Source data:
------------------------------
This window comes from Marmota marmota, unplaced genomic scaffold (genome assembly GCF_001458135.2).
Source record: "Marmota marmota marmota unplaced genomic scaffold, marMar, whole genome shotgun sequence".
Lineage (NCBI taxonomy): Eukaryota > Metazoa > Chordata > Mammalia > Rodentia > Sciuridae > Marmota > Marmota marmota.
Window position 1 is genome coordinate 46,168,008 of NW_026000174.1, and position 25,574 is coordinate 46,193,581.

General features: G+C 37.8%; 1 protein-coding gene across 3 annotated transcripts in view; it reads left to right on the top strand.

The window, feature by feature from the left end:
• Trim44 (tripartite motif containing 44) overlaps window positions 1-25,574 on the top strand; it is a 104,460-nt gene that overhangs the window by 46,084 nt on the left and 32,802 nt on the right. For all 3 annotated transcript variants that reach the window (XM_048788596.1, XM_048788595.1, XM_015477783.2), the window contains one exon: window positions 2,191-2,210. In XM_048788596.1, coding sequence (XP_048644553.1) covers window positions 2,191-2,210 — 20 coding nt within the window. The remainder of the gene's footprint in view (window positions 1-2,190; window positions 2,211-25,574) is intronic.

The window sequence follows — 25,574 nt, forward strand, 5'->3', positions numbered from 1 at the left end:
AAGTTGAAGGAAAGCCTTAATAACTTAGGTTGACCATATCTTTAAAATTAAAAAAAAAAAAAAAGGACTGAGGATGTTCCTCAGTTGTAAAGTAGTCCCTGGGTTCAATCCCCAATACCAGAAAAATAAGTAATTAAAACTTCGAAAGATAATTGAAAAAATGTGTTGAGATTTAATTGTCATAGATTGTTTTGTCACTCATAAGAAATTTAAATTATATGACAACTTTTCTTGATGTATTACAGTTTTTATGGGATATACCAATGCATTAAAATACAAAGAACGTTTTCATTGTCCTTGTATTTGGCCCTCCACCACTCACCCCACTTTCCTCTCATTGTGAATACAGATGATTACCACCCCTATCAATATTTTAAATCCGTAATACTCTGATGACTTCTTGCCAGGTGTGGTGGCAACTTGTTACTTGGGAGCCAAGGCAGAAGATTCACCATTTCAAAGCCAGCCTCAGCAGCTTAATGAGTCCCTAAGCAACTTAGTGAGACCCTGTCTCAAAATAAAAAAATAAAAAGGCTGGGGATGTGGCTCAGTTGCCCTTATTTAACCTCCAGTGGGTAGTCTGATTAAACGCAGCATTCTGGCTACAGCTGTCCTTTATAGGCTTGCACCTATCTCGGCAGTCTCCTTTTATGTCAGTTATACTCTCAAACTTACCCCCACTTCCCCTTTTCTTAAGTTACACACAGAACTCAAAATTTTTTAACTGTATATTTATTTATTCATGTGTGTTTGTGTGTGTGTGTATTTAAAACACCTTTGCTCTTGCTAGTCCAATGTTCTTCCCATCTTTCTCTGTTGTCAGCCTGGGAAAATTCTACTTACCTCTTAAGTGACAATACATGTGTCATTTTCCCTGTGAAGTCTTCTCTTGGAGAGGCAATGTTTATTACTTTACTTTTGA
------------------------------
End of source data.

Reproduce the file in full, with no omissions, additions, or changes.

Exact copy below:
This window comes from Marmota marmota, unplaced genomic scaffold (genome assembly GCF_001458135.2).
Source record: "Marmota marmota marmota unplaced genomic scaffold, marMar, whole genome shotgun sequence".
Lineage (NCBI taxonomy): Eukaryota > Metazoa > Chordata > Mammalia > Rodentia > Sciuridae > Marmota > Marmota marmota.
Window position 1 is genome coordinate 46,168,008 of NW_026000174.1, and position 25,574 is coordinate 46,193,581.

General features: G+C 37.8%; 1 protein-coding gene across 3 annotated transcripts in view; it reads left to right on the top strand.

The window, feature by feature from the left end:
• Trim44 (tripartite motif containing 44) overlaps window positions 1-25,574 on the top strand; it is a 104,460-nt gene that overhangs the window by 46,084 nt on the left and 32,802 nt on the right. For all 3 annotated transcript variants that reach the window (XM_048788596.1, XM_048788595.1, XM_015477783.2), the window contains one exon: window positions 2,191-2,210. In XM_048788596.1, coding sequence (XP_048644553.1) covers window positions 2,191-2,210 — 20 coding nt within the window. The remainder of the gene's footprint in view (window positions 1-2,190; window positions 2,211-25,574) is intronic.

The window sequence follows — 25,574 nt, forward strand, 5'->3', positions numbered from 1 at the left end:
AAGTTGAAGGAAAGCCTTAATAACTTAGGTTGACCATATCTTTAAAATTAAAAAAAAAAAAAAAGGACTGAGGATGTTCCTCAGTTGTAAAGTAGTCCCTGGGTTCAATCCCCAATACCAGAAAAATAAGTAATTAAAACTTCGAAAGATAATTGAAAAAATGTGTTGAGATTTAATTGTCATAGATTGTTTTGTCACTCATAAGAAATTTAAATTATATGACAACTTTTCTTGATGTATTACAGTTTTTATGGGATATACCAATGCATTAAAATACAAAGAACGTTTTCATTGTCCTTGTATTTGGCCCTCCACCACTCACCCCACTTTCCTCTCATTGTGAATACAGATGATTACCACCCCTATCAATATTTTAAATCCGTAATACTCTGATGACTTCTTGCCAGGTGTGGTGGCAACTTGTTACTTGGGAGCCAAGGCAGAAGATTCACCATTTCAAAGCCAGCCTCAGCAGCTTAATGAGTCCCTAAGCAACTTAGTGAGACCCTGTCTCAAAATAAAAAAATAAAAAGGCTGGGGATGTGGCTCAGTTGCCCTTATTTAACCTCCAGTGGGTAGTCTGATTAAACGCAGCATTCTGGCTACAGCTGTCCTTTATAGGCTTGCACCTATCTCGGCAGTCTCCTTTTATGTCAGTTATACTCTCAAACTTACCCCCACTTCCCCTTTTCTTAAGTTACACACAGAACTCAAAATTTTTTAACTGTATATTTATTTATTCATGTGTGTTTGTGTGTGTGTGTATTTAAAACACCTTTGCTCTTGCTAGTCCAATGTTCTTCCCATCTTTCTCTGTTGTCAGCCTGGGAAAATTCTACTTACCTCTTAAGTGACAATACATGTGTCATTTTCCCTGTGAAGTCTTCTCTTGGAGAGGCAATGTTTATTACTTTACTTTTGA